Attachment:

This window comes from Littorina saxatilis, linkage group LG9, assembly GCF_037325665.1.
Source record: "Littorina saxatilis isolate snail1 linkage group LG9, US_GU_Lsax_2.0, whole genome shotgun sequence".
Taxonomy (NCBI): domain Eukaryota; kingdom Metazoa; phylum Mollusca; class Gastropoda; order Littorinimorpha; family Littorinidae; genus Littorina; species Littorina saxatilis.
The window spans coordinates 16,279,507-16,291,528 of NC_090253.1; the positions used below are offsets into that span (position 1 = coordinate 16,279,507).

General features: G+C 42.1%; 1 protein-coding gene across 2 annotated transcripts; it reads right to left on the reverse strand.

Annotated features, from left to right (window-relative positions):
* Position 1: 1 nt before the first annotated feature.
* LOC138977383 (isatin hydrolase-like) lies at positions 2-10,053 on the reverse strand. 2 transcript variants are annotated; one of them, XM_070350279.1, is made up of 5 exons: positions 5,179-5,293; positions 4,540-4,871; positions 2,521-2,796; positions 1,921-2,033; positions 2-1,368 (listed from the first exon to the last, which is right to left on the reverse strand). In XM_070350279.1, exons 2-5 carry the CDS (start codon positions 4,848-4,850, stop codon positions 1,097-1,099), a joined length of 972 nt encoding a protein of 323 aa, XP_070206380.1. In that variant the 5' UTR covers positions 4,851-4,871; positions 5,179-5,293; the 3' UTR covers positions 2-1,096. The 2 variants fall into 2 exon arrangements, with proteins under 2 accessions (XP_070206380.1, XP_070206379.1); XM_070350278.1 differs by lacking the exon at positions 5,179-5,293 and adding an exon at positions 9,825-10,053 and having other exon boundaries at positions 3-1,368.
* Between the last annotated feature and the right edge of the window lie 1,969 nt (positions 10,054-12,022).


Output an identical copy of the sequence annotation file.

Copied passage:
This window comes from Littorina saxatilis, linkage group LG9, assembly GCF_037325665.1.
Source record: "Littorina saxatilis isolate snail1 linkage group LG9, US_GU_Lsax_2.0, whole genome shotgun sequence".
Taxonomy (NCBI): domain Eukaryota; kingdom Metazoa; phylum Mollusca; class Gastropoda; order Littorinimorpha; family Littorinidae; genus Littorina; species Littorina saxatilis.
The window spans coordinates 16,279,507-16,291,528 of NC_090253.1; the positions used below are offsets into that span (position 1 = coordinate 16,279,507).

General features: G+C 42.1%; 1 protein-coding gene across 2 annotated transcripts; it reads right to left on the reverse strand.

Annotated features, from left to right (window-relative positions):
* Position 1: 1 nt before the first annotated feature.
* LOC138977383 (isatin hydrolase-like) lies at positions 2-10,053 on the reverse strand. 2 transcript variants are annotated; one of them, XM_070350279.1, is made up of 5 exons: positions 5,179-5,293; positions 4,540-4,871; positions 2,521-2,796; positions 1,921-2,033; positions 2-1,368 (listed from the first exon to the last, which is right to left on the reverse strand). In XM_070350279.1, exons 2-5 carry the CDS (start codon positions 4,848-4,850, stop codon positions 1,097-1,099), a joined length of 972 nt encoding a protein of 323 aa, XP_070206380.1. In that variant the 5' UTR covers positions 4,851-4,871; positions 5,179-5,293; the 3' UTR covers positions 2-1,096. The 2 variants fall into 2 exon arrangements, with proteins under 2 accessions (XP_070206380.1, XP_070206379.1); XM_070350278.1 differs by lacking the exon at positions 5,179-5,293 and adding an exon at positions 9,825-10,053 and having other exon boundaries at positions 3-1,368.
* Between the last annotated feature and the right edge of the window lie 1,969 nt (positions 10,054-12,022).